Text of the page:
Concern grows in wine country as immigration clampdown looms

Wayne Freedman Image
ByWayne Freedman KGO logo
Tuesday, March 21, 2017
Concern grows in wine country as immigration clampdown looms
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Donald Trump's immigration policies have many in the Northern California wine industry searching for answers. The grape growing season is here, and labor is scarce.

ST. HELENA, Calif. (KGO) -- As the 2017 growing season begins this spring, those winemakers are dealing with a Trump administration hell-bent on cleaning up illegal immigration. As a result, a labor shortage has made it more difficult to find experienced labor and when growers do find it, they pay more money than ever for it.

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Are immigrants taking jobs away from Americans in the fields? "I had one in forty-three years. He worked eight hours and disappeared," said vineyard manager Chuy Ordaz.

Ordaz came to the United States from Palo Alto, Mexico, as an undocumented immigrant in 1973. As a citizen, he manages hundreds of acres of high-end vineyards. "It is really hard to find people," he said.

When asked what he worries about, winemaker Eric Luce, who runs the small, but highly respected Eric Ross Winery in Glen Ellen said, "I worry about getting the fruit in."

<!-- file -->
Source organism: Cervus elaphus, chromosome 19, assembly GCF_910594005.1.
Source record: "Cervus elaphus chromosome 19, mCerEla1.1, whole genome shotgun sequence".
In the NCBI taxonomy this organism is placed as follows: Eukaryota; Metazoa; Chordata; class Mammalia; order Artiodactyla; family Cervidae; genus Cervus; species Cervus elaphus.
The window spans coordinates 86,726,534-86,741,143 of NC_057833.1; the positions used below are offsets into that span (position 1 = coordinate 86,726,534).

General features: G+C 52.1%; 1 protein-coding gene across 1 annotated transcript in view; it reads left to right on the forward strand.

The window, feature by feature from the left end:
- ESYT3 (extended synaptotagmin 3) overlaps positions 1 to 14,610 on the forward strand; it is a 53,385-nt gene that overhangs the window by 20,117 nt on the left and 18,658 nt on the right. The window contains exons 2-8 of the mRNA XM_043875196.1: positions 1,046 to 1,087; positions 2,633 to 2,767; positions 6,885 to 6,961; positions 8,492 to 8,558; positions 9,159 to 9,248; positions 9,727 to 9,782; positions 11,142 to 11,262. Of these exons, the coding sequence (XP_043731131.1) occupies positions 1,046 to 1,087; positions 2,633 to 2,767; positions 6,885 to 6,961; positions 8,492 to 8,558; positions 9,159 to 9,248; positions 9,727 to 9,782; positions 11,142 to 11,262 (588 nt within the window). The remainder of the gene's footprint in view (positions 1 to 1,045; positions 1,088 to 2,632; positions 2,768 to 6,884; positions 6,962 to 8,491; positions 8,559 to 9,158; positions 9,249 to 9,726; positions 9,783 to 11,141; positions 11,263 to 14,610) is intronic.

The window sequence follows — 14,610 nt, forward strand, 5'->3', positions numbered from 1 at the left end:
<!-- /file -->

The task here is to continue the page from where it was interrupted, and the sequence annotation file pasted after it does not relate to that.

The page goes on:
He blames both current President Donald Trump, but also former President Barack Obama "I'm just an American citizen trying to work a small vineyard, and this should have been handled fifteen years ago," Luce told ABC7 News.

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That sentiment echoes around Napa and Sonoma Counties in small and large wineries, alike. Wine farmers say it applies equally to al of California agriculture. "In California, it drives our economy. We need people to work the fields not just for wine grapes, but for all the producers we have," said Tom Davies, president of V. Sattui Winery in St. Helena.

As a larger winery, he has a full-time staff. His winery workers have health insurance, 401K's, and make almost as much money as those in the front of the house. "Costs are important. Margins can be slim."

If production costs go up, wine prices could easily follow. "That's based on demand," Davies said, while noting that in Napa County, Sauvignon Blanc grapes bring seven-thousand dollars a ton, an increase of eight percent since last year. "We need experienced people in the fields, and we pay for it."

Those experienced people happen to be immigrants like Ordaz, who made his dream come true with grit and sweat.

Luce respects Ordaz so much that he took the grapes from one of Ordaz' finest lots and made a wine from them. It's called The Immigrant. Ordaz appears on the label as he is someone who came to the United States illegally in 1973. He was caught by border patrol four times. Now, he's a citizen.

"Yes, I am a citizen," Ordaz said with pride. "I have kids in college. I did pretty good."

Click here for more of ABC7 News' stories, photos and video on immigration.